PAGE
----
Women initiated solutions for HIV prevention (WISH study): factors associated with intentions to use microbicides and Tenofovir Public Deposited

http://ir.library.oregonstate.edu/concern/graduate_thesis_or_dissertations/pc289n007

Descriptions

Attribute NameValues
Creator
Abstract or Summary
  • With women comprising nearly 50% of HIV/AIDS infections globally, the development of new woman-initiated HIV prevention methods has become a public health imperative. To date, the female condom and the diaphragm are the only woman-initiated prevention methods available on the consumer market. Recent research has focused on two HIV/AIDS prevention technologies undergoing clinical trials: microbicides and tenofovir (PrEP). Both are being touted as female-initiated HIV/AIDS prevention technologies that women can use covertly, without a partner's knowledge, to improve their odds in protecting themselves against HIV. Use of these new technologies will not only depend on their effectiveness, but on women's willingness to use these products. This cross-sectional study used an integrative conceptual model that included both intrapersonal and interpersonal constructs to explore factors associated with women's intentions to use. Three hundred and forty-eight high-risk women in Toronto, Canada completed self-administered questionnaires (SAQs). Results were remarkably consistent across relationship types and prevention methods examined in the study, with 60% of the women intending to use microbicides and tenofovir. Women who perceived themselves to be at greater risk for STIs, had greater microbicide self-efficacy, and more positive perceptions of microbicides were more likely to intend to use microbicides. Women with ≤ grade 12 education, greater sexual and HIV risk, greater tenofovir self-efficacy and more positive perceptions of tenofovir were more likely to intend to use tenofovir. When asked which method they preferred, 66% preferred pre-exposure prophylaxis (PrEP). Women, who had previously used a barrier method for contraception, had greater microbicide self-efficacy and more positive perceptions of microbicides were less likely to prefer tenofovir. Women, who had used hormonal methods for contraception, had greater tenofovir self-efficacy and more positive perceptions of tenofovir were more likely to prefer tenofovir. Findings have important implications including assisting researchers in the development and refinement of these products and consumer analysts in the development of marketing strategies that highlight method attributes women perceive positively. Findings will also help health care providers identify women who would potentially use these products and assist women in developing confidence in their ability to effectively use such methods.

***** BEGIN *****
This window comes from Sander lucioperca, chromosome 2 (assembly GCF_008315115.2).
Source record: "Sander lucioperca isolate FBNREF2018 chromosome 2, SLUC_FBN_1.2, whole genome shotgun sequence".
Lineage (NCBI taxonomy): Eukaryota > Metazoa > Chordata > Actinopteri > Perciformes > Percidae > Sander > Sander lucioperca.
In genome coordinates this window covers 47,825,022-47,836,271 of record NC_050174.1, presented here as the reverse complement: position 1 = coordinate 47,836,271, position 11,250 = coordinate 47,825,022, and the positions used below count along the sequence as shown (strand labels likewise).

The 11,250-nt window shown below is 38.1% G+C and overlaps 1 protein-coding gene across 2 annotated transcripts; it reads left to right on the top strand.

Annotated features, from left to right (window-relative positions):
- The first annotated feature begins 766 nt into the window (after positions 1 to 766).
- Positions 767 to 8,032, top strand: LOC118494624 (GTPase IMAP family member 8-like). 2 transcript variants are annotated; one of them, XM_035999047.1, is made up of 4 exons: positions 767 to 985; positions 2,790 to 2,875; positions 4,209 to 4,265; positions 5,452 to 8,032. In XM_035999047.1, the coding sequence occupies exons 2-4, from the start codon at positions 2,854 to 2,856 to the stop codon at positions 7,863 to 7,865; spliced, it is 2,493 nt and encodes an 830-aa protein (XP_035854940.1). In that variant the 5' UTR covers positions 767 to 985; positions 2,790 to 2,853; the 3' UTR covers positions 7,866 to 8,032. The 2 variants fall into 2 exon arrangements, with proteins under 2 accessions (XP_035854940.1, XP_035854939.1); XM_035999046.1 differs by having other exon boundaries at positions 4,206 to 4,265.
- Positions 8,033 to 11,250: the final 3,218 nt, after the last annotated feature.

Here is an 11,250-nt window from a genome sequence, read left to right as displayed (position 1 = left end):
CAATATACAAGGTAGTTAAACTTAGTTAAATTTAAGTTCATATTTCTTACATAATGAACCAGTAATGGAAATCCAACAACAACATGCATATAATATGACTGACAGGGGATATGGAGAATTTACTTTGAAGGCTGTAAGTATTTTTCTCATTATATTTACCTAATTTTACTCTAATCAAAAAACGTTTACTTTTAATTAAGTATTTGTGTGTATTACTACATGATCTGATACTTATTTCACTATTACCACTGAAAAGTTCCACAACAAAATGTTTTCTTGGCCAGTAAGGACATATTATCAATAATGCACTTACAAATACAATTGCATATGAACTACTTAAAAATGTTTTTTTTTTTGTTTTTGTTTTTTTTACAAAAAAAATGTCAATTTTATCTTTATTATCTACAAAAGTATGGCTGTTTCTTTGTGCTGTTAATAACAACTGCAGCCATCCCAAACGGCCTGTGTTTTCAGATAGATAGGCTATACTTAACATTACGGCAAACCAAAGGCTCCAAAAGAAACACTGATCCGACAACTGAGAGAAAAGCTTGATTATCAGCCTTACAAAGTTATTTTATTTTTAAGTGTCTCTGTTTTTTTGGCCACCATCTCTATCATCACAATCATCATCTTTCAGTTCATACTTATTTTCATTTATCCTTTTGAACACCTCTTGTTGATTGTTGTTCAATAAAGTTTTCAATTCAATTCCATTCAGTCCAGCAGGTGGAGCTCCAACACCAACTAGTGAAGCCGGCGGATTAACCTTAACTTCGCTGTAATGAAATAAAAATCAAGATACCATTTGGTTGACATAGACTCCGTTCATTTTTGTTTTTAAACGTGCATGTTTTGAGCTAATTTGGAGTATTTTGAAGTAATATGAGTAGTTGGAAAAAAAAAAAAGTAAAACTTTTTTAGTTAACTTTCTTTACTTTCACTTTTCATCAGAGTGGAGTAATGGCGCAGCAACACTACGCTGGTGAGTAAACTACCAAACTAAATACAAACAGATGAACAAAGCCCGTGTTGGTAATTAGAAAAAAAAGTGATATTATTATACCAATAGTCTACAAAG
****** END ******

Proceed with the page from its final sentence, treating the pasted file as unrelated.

Resource Type
Date Available
Date Issued
Degree Level
Degree Name
Degree Field
Degree Grantor
Commencement Year
Advisor
Committee Member
Academic Affiliation
Non-Academic Affiliation
Keyword
Subject
Rights Statement
Language
Replaces
Additional Information
  • description.provenance : Approved for entry into archive by Julie Kurtz(julie.kurtz@oregonstate.edu) on 2010-04-12T18:07:46Z (GMT) No. of bitstreams: 1 Kandathil Publishable Thesis 4.1.10.pdf: 1618072 bytes, checksum: eb9736e9294153d8e3f3e87e3211c94a (MD5)
  • description.provenance : Submitted by Sonia Kandathil (kandaths@onid.orst.edu) on 2010-04-09T14:59:07Z No. of bitstreams: 1 Kandathil Publishable Thesis 4.1.10.pdf: 1618072 bytes, checksum: eb9736e9294153d8e3f3e87e3211c94a (MD5)
  • description.provenance : Made available in DSpace on 2010-04-15T17:22:41Z (GMT). No. of bitstreams: 1 Kandathil Publishable Thesis 4.1.10.pdf: 1618072 bytes, checksum: eb9736e9294153d8e3f3e87e3211c94a (MD5)
  • description.provenance : Approved for entry into archive by Laura Wilson(laura.wilson@oregonstate.edu) on 2010-04-15T17:22:41Z (GMT) No. of bitstreams: 1 Kandathil Publishable Thesis 4.1.10.pdf: 1618072 bytes, checksum: eb9736e9294153d8e3f3e87e3211c94a (MD5)

Relationships

Parents:

This work has no parents.

Last modified

Downloadable Content

Download PDF

Items